Updated: Apr 26, 2018
In 2015, the NDP campaigned and was elected on a promise of introducing $25-a-day daycare to Alberta. The aim of this promise was to make daycare more affordable for working parents and encourage more women to enter the workforce. While this is a noble goal, the policy proposed by the NDP is entirely short-sighted.
To understand how this policy will negatively impact Alberta’s child care system, we must first understand how the current child care funding model works.
Alberta’s child care centres are made up of both private and non-profit daycares, out of school cares, preschools and private day homes. From an operating perspective, there is no difference between how these models operate; they all adhere to the same licensing standards and charge fees commensurate with their operating expenses.
All child care centres have the option of partaking in an accreditation program through the Accreditation of Early Learning and Care Services. This program was designed to create a standard for the quality of care that Alberta child care centres provide and accredited centres are eligible to receive wage top ups for staff, corresponding to staff member’s level of education. Participating in this program helps centres attract high-quality staff and provide the best quality care possible to their families.
To help parents cope with the cost of child care, Alberta has a subsidy program which offers maximum subsidy to parents earning a household income less than $50,000 (and partial subsidy to household incomes less than $62,000). The amount of subsidy that each parent is approved for is set-off against his or her centre’s child care fees. The parent is then required to pay the balance of his or her child care fees, often referred to as the “parent portion”. (It is important to note that the threshold income required to qualify for subsidy, as well as subsidy rates, have not changed since 2012).
The beauty of the subsidy system lies in its simplicity. Subsidy follows the parent, so parents have ultimate control over what type of centre their children attend – private, non-profit, daycare, day home, small, large, learning through play, Montessori, Reggio, faith-based, etc. – and where that centre is located.
The introduction of $25-a-day daycare creates three important differences to the current model:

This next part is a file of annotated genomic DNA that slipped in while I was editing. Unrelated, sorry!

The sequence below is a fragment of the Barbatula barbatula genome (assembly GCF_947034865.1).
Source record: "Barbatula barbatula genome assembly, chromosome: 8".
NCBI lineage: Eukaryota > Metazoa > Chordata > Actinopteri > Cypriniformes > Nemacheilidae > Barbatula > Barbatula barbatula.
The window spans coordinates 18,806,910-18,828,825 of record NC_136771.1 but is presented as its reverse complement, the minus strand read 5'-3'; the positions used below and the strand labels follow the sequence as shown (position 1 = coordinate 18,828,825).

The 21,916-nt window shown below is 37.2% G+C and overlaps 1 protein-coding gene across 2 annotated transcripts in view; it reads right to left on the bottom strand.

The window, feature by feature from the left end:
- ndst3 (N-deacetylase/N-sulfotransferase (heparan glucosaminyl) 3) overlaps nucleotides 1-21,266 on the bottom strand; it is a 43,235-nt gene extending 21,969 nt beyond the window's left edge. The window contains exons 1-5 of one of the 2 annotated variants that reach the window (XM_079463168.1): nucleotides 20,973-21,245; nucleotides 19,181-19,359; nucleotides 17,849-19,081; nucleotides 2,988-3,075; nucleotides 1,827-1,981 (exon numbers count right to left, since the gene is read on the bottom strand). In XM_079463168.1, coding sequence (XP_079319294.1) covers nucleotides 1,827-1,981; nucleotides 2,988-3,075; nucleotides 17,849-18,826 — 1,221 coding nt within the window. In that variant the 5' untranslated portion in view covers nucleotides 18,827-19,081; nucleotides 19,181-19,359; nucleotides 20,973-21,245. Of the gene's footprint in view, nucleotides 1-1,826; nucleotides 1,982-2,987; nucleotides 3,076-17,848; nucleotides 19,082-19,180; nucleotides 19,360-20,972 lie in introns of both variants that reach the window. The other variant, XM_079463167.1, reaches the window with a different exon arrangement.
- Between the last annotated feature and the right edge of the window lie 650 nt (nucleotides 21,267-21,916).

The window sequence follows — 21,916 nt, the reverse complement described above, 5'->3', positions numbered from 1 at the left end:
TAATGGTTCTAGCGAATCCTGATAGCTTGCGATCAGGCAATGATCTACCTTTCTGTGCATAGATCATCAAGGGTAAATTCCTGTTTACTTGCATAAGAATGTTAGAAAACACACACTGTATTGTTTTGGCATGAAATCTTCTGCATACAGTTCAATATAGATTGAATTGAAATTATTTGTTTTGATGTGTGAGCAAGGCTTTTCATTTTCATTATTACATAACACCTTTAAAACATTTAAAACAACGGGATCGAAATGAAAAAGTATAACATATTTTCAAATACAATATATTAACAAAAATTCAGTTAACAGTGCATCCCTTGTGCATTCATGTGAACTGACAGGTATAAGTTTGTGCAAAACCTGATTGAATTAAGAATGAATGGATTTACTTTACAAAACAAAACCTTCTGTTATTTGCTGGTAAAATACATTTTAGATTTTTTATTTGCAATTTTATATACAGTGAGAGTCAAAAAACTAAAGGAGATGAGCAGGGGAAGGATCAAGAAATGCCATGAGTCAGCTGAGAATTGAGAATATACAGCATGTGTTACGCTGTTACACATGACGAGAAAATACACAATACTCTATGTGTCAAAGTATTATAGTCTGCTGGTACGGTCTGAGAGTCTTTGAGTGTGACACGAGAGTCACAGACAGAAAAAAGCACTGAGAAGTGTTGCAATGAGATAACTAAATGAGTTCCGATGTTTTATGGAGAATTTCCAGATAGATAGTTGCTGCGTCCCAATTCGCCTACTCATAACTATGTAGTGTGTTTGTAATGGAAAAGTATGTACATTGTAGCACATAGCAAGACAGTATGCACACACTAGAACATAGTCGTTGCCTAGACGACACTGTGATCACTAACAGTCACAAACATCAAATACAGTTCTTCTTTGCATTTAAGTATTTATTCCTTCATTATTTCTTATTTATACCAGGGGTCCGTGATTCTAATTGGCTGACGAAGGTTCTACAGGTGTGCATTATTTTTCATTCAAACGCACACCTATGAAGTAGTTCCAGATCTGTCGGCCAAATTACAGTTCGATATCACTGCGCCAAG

1. $25-a-day daycare will only be offered at non-profit centres. When asked whether private centres would have the opportunity to participate in the program, a cabinet minister emphatically told an AACCO member that the answer was “no.”
2. In order to participate in the program, non-profit centres will be forced to abandon their current educational philosophies and follow a curriculum framework developed by child care professionals with funding from the Alberta government – “Play, Participation and Possibilities: An Early Learning and Child Care Curriculum Framework.”
3. The majority of the non-profit child care centre’s funding will come from the government. By participating in this program, non-profit centres will receive up to $500,000 per year and can only charge the parents attending the program $25-a-day, which works out to approximately $550 per month. Parents receiving subsidy will essentially receive free child care as maximum subsidy approval is between $546 and $628 per child. There also doesn’t appear to be any accountability for non-profit centres in how that money is used, so long as they offer parents cheaper rates.
Despite their commitment to creating more affordable child care, the government has not addressed the current system of subsidy, which has not changed in several years. Minimum wage has drastically increased and the government has not made any indication that they will increase the threshold for subsidy eligibility or increase the amount of subsidy parents receive. As minimum wage rises, AACCO members foresee that less parents will be eligible for subsidy and those parents that lose subsidy but are unable to secure a spot in a $25-a-day daycare may actually see their child care fees drastically increase.
Alberta has a rich history of private operators opening child care centres and providing a world-class quality of child care. There are hundreds of private operators throughout Alberta who have invested significant resources into creating child care spaces badly needed by Alberta parents.
In spite of the heavy private sector presence, AACCO members unanimously agree that they received no consultation from the government regarding the implementation of $25-day daycare and our members are worried about their futures as the government has chosen to pit non-profit operators against private operators and support non-profit operators over private operators.
The implementation of $25-a-day daycare may mean that we will see a lot of private operators close their doors as they will not be able to offer the same rates as non-profits. Whether enough non-profits will be able to open to counter these closures will remain to be seen, but if they don’t, Alberta will likely see the large waiting lists for child care centres that we are currently seeing in Quebec. This would be catastrophic for Alberta parents and children who are already facing a critical shortage of quality child care spaces.
At the end of the day, more investment in child care is always a good thing. But instead of working within the existing framework, the NDP has decided to re-invent the wheel and propose a child care system that is threatening to take choice away from parents, cause private operators to shut down, may increase the cost of child care for parents and ultimately reduce accessibility of child care.
AACCO will advocate for a more thoughtful, more pragmatic approach to our province’s child care file. Alberta parents and children deserve it.